Google’s worst-kept secret has made its official appearance, and it brings features both new and old.
The Pixel 3 series directly succeeds last year’s Pixel 2 and 2 XL, and you can immediately tell that it’s an incremental upgrade. For one, both the Pixel 3 and Pixel 3 XL retain the single rear 12.2-megapixel camera, believing that one is enough to beat the multi-cam setups of competitors. Of course, like the Pixel 2, the Pixel 3’s improvements are software-based.
One new feature is Top Shot, which uses machine learning to choose the best shot in a burst for you; Photobooth does something similar but for the front cameras; Super Res Zoom provides AI-powered zooming; and Night Sight improves nighttime shooting like no other.
On the front, however, are two 8-megapixel selfie shooters that enable wider group shots when needed. For the Pixel 3, they’re found within the top bezel as usual, but the Pixel 3 XL introduces a tall notch to accommodate the two modules while adding more screen real estate.
The screens themselves are the primary difference between the two models, as well as the battery capacities. The smaller Pixel 3 has a 5.5-inch 1080p P-OLED display and 2915mAh battery, while the larger variant goes for a 6.3-inch P-OLED display with higher 1440p resolution and 3430mAh battery.
Naturally, Android 9 Pie comes straight out of the box, but Google made sure to add some Pixel flavor here and there. For example, the camera app has a similar navigation system to the OS itself, so moving from one mode to another is faster and includes some haptic feedback.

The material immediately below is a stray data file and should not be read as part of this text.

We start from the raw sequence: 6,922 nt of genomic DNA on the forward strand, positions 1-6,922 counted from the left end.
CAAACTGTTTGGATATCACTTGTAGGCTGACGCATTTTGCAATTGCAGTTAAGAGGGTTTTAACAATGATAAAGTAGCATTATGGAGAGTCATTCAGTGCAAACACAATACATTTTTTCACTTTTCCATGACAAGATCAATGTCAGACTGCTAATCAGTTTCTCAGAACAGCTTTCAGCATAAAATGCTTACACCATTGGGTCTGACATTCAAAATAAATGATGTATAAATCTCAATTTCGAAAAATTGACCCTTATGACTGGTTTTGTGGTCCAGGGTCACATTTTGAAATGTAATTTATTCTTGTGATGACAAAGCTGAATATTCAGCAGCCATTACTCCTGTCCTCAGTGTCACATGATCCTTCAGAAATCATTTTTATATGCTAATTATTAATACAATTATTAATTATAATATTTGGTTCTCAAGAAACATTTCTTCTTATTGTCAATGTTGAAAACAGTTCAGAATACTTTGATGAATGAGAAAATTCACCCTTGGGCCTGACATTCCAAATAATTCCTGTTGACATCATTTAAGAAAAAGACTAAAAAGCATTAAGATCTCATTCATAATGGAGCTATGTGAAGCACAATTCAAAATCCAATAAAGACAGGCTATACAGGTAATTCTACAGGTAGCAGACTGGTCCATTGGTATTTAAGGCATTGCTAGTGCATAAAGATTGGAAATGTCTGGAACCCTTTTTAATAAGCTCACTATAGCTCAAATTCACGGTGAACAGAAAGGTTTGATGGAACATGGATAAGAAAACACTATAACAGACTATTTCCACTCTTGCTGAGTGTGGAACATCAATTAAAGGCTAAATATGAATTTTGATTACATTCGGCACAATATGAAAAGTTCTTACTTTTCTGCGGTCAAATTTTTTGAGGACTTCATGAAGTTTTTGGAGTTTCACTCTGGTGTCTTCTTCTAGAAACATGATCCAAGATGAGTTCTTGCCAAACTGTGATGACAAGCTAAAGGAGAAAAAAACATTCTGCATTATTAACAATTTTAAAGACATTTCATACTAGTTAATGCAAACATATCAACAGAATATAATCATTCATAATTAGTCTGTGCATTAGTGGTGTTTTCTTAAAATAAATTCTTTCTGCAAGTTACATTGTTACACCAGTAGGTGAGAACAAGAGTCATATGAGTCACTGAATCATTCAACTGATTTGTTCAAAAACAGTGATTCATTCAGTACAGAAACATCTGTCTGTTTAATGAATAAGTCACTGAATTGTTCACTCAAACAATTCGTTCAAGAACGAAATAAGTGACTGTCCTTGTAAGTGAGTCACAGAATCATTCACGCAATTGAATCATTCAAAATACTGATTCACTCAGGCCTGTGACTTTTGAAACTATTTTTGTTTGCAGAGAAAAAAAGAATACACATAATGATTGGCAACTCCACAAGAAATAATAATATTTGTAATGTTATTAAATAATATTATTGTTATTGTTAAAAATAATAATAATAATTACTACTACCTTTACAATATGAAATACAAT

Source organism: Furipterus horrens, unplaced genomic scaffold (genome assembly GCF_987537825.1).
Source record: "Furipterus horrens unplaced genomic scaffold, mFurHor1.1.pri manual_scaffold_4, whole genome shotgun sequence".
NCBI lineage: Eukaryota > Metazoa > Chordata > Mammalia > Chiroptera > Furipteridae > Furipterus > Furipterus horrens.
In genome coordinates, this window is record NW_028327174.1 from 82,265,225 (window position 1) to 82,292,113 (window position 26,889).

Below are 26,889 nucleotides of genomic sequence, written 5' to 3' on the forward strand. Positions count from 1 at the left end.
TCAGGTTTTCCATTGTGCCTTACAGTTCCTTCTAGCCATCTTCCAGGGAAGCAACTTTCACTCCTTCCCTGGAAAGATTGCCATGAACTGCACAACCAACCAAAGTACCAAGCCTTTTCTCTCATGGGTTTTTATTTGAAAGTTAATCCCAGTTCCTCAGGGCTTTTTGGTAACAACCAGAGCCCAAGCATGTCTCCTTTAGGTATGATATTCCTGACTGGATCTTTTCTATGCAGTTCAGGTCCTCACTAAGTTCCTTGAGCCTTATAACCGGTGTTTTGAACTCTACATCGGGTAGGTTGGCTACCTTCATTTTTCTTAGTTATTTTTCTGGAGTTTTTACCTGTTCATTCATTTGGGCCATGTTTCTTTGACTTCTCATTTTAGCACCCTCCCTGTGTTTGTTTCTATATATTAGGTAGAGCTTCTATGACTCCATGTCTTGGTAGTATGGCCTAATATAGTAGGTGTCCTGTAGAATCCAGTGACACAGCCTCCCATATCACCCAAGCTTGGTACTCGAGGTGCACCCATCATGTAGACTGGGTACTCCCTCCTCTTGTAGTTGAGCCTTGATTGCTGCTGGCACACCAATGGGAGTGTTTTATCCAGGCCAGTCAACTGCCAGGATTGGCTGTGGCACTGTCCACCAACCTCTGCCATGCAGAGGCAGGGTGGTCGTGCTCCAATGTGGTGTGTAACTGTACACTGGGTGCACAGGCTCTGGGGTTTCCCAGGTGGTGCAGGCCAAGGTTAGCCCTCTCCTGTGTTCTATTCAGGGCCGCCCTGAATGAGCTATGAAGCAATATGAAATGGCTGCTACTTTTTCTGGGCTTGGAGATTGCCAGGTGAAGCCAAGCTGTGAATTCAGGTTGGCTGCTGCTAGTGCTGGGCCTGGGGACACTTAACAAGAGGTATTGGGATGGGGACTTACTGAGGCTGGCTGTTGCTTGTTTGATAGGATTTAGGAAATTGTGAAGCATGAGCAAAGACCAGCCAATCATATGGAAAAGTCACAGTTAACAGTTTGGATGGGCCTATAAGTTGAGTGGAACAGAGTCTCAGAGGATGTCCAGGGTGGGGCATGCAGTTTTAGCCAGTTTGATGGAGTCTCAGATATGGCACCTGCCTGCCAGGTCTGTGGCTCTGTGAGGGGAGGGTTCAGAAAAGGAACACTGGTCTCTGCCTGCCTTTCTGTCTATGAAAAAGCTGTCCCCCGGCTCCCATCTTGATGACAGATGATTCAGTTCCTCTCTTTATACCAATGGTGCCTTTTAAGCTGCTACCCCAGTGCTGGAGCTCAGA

Perhaps what’s more polarizing about the Pixel 3 pair is the use of glass for the entire back. It’s utilized here instead of metal to allow wireless charging. Don’t worry, the matte feel is still there, so it isn’t as slippery as traditional all-glass phones.
Interestingly, despite having a flagship-grade Snapdragon 845 processor and 64GB/128GB of non-expandable storage, the Pixel 3 pair come with only 4GB of memory. Not that it isn’t enough, but it’s half the amount of other premium phones in the market.
Other noteworthy features are the 40 percent louder front-facing stereo speakers, Active Edge to activate Google Assistant with a squeeze of the phone, IP67-rated water and dust resistance, and Titan Security for more secure data protection.
The Pixel 3 will retail starting at US$ 799, which is more than the Pixel 2’s US$ 649 from last year. As for the Pixel 3 XL, it’ll go for US$ 899. Those are for the 64GB storage variant; adding US$ 100 to either one delivers 128GB of storage.
Both will come in Clearly White, Just Black, and Not Pink.
God of War Ragnarok is Sony’s best-selling exclusive
Based only on its first week
November is a great month for gamers. Because of a few major titles coming out, there are a lot of ways to scratch that gaming itch. A lot of players are happy. None more so than Sony right now. Only a few weeks since its release, God of War Ragnarok has broken Sony’s record for fastest-selling first-party title launch.
Officially confirmed by Sony through its Twitter account, God of War Ragnarok has sold 5.1 million copies only through its first week. With such an impressive showing, the title rushes past Sony’s acclaimed gallery of heavy hitters like Marvel’s Spider-Man, The Last of Us Part II, and even the title’s 2018 predecessor. That’s not a list of who’s who to shrug off.
— PlayStation (@PlayStation) November 23, 2022
Additionally, the sequel is now the best-selling title in its franchise. The series has come a long way since its roots in Greek mythology. Mere weeks since the release, it is already in the conversation for several Game of the Year awards alongside other heavy hitters like Elden Ring.